The Depression acted as a trigger cause for Japan to turn aggressive - as previously explained. It also aided Hitler's ascension to the rank of German Chancellor in 1933. The Nazi domination of Germany put pressure on Mussolini's Fascist party to show that they were for real. Mussolini was not prepared to be on the wrong end of an inferiority complex - he needed to be the No. 1 Fascist dictator (his invasion of Abyssinia was the first step towards accomplishing this).
Finally, the League had no armed forces of its own. This was perhaps the ultimate expression of non-commitment to international peace and security. For any sort of peace to be maintained, there needs to be a co-ordinated peace-enforcing organisation, much like NATO today. Wilson was being a little over-zealous when he advocated international peace and disarmament. It is true to say that if there are no guns then no-one can be shot, but people would not (and still will not as is shown in Northern Ireland) give up their weapons. Such was the severity of the omnipotent mistrust between the countries of the world. As the League had no tangible 'teeth' from the beginning, some would have viewed it as a failure as soon as the early twenties. If the League had formed a single army (which could never have happened if disarmament was to be upheld) then it may have made a better job of keeping international peace. Added to that, if peace had been maintained, then disarmament would have happened eventually as the need for mass armouries would have diminished. It is quite permissible to argue that the League failed as soon as the idea of a single army was dissolved.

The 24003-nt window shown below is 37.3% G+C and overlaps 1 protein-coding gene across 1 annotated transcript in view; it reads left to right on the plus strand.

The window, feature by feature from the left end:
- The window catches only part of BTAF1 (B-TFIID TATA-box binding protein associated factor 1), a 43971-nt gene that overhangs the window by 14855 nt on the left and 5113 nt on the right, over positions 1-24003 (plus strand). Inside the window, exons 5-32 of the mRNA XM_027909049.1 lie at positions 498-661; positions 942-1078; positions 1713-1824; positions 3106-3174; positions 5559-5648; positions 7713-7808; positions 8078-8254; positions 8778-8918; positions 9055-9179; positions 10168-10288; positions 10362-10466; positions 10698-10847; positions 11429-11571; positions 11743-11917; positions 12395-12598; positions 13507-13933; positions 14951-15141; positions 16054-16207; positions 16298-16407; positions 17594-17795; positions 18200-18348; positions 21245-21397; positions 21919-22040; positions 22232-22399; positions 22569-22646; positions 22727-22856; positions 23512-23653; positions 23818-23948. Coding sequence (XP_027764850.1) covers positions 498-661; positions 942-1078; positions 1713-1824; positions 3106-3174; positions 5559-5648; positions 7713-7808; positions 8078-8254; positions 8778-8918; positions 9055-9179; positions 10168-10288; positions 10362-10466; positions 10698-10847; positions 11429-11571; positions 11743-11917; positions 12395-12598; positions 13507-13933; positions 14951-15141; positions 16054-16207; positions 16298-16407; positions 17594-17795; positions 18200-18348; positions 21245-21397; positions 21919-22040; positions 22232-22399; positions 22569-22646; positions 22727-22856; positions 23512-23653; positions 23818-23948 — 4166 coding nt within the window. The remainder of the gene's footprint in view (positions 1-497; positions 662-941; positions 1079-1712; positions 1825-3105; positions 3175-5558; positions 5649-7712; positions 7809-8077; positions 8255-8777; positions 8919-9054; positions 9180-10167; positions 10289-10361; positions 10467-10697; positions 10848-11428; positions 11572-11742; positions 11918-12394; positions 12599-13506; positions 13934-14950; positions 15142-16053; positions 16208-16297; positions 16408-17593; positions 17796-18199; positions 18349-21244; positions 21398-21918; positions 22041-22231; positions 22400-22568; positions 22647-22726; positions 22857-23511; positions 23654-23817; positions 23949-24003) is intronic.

In conclusion, it is of the utmost importance that the significance of these causes is realised. It is also necessary to understand how they interlinked to result in the failure of the League. The long-term causes are those that had set roots long before the actual failure of the League. Long-term, the following factors led up to the failure of the League:
- The respective failures of 'moral force' and collective security.
- The absence of disarmament (this was caused primarily by the long-term mistrust between member states and other countries).
- The non-formation of a League of Nations Army.
Moral force failed because it was a social ideal, not a political reality. It was a pleasant theory, but not one that could ever work, especially after the distinct immorality of the Great War. Wilson was quoted as saying that 'friendship is the only cement that will ever hold the world together'. In order for there to be friendship, there must first be trust. Moral force and collective security would never have worked because there was not sufficient trust between member states. The absence of disarmament meant that there were still weapons with which aggressive manoeuvres could be made. The non-formation of a collective military force was the physical embodiment of non-commitment to the upkeep of international peace and security.